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The Death Dialogues Project

77 EpisodesProduced by The Death Dialogues Project Website

“I love how real these episodes are. . .” “This podcast was like a beacon of light when I needed it most.” A grassroots movement getting conversations about death, dying & the aftermath out of the closet. Becky Aud-Jennison, DeathTalker, has worked for the past four decades as a therapist, instructo… read more


26. Kenn Pitawanakwat: When My Son Died

Kenn Pitawanakwat, B.A., M.A., is a professor of an endangered language. A Graduate of York University and Northern Michigan University, Kenn steps forward as people’s confidant and Algonquian language etymologist. Kenn has been featured in film, social media, and academe. Kenn currently lives, with his wife, Lorraine, in northern Ontario, Canada, where his personal search for meaning in tragedy led to the writing of this book.

Credit: Al Joyner

Contact: Kenn Pitawanakwat

WIKWEMIKONG, ONTARIO, May 12, 2016 – Local band member, grieving father, and survivor
of Residential Day School, Kenn Pitawanakwat, of Wikwemikong Unceded Indian Reserve has
announced the publication of his personal journal of bereavement and grief following his son’s
accidental death, When My Son Died ($19.95 US/Amazon and as an Ebook $3.00). This 159-page book sheds light on
death from a First Nations perspective and aims to help others with similar experiences.

Pitawanakwat suffered the unexpected loss of his son Shannon to a snowmobile accident two
years ago. Shannon’s death triggered regrets and a landslide of traumatic family memories
suppressed since childhood. Unable to find any self-help resources on grief that rendered First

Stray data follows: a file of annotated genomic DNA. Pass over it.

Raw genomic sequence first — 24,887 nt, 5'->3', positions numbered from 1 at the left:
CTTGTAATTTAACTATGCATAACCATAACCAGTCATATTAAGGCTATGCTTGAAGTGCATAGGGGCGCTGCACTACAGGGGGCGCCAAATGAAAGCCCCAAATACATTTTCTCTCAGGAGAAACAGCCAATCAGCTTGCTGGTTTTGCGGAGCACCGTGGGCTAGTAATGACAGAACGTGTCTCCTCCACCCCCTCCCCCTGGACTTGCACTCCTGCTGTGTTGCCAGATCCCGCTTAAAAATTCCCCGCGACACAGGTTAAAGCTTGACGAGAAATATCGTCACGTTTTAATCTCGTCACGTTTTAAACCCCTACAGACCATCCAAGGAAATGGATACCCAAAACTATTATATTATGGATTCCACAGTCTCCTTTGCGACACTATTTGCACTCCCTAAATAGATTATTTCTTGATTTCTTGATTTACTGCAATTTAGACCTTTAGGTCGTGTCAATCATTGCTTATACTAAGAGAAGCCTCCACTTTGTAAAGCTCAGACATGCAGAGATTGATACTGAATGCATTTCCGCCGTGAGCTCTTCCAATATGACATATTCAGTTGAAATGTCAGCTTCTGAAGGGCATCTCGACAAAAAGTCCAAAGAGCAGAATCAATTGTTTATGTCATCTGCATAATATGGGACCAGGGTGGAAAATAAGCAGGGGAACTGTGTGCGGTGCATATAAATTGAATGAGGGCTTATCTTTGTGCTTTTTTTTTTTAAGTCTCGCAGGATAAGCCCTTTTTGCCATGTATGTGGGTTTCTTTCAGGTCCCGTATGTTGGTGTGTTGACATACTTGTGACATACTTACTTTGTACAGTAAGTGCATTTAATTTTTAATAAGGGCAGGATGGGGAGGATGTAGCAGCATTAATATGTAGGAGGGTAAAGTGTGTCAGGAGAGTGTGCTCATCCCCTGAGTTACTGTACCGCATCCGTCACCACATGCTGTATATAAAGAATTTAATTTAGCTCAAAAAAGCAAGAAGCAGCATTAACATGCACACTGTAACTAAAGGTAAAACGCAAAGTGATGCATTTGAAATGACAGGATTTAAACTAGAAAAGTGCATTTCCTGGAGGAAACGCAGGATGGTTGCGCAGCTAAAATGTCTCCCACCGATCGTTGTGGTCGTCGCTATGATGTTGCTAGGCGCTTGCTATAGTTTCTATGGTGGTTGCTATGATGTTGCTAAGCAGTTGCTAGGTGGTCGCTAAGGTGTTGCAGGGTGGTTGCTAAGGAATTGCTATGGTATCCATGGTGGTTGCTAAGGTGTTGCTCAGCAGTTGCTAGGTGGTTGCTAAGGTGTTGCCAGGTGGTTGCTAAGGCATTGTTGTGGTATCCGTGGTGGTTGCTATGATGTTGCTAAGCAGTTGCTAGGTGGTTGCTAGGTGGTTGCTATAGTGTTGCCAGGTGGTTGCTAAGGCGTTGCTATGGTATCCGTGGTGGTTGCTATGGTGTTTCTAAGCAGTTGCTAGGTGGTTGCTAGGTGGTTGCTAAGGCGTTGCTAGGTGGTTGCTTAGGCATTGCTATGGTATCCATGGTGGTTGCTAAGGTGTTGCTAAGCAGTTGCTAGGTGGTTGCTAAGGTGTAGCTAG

Nations realism, Kenn wandered alone trying to reconcile with this tragedy. This book is the
product of that journey.

"Raw, honest, and unafraid, When My Son Died is the story of a man’s deepest loss,
written in the tongue of his own cultural grief. It is a visceral look into a man’s pain
and his fight to thrive." (E.D.E. Bell, author of the Shkode Trilogy)

Frozen by an overwhelming sense of helplessness and confusion, Pitawanakwat, turned to
ceremony and writing. Desperately praying for protection of Shannon’s spirit, Kenn renewed
himself in the language of his ancestors and was gifted with visits from the spirit world that
brought him comfort and reassurance: Shannon’s spirit consoled him, nurtured his hunger for
insight on the circle of life, and enabled him to experience lighthearted moments once again.

When My Son Died is available from or can be ordered from

About the Author:
Kenn Pitawanakwat, Masters in Individualized Studies, is the author of several essays, poems
and short stories depicting First Nations characters and issues of interest. He started his career
in film production and acting prior to holding various First Nations community development
positions that eventually led him to pursue his unquenchable interest in his mother tongue.
Recognized as an authority in the endangered Odawa language, Kenn helped establish a
Nishinaabe Studies Program at Northern Michigan University where he taught for eight years.
Pitawanakwat uses his Indigenous knowledge and gifts to help families, couples, and individuals
of all ages in First Nations communities and urban centres across Canada and the US to
overcome abuse, violence and trauma. Kenn was a grief counsellor to Residential School
Survivors at the Truth and Reconciliation Commission of Canada hearings and continues to use
his personal and professional knowledge and skills to promote healing. He lives on
Wikwemikong Unceded Indian Reserve, Ontario, Canada, with his wife, Lorraine, and family.
For more information, or to schedule an interview with or appearance by Mr. Kenn
Pitawanakwat, email
or visit Review copies are available to the media on request.


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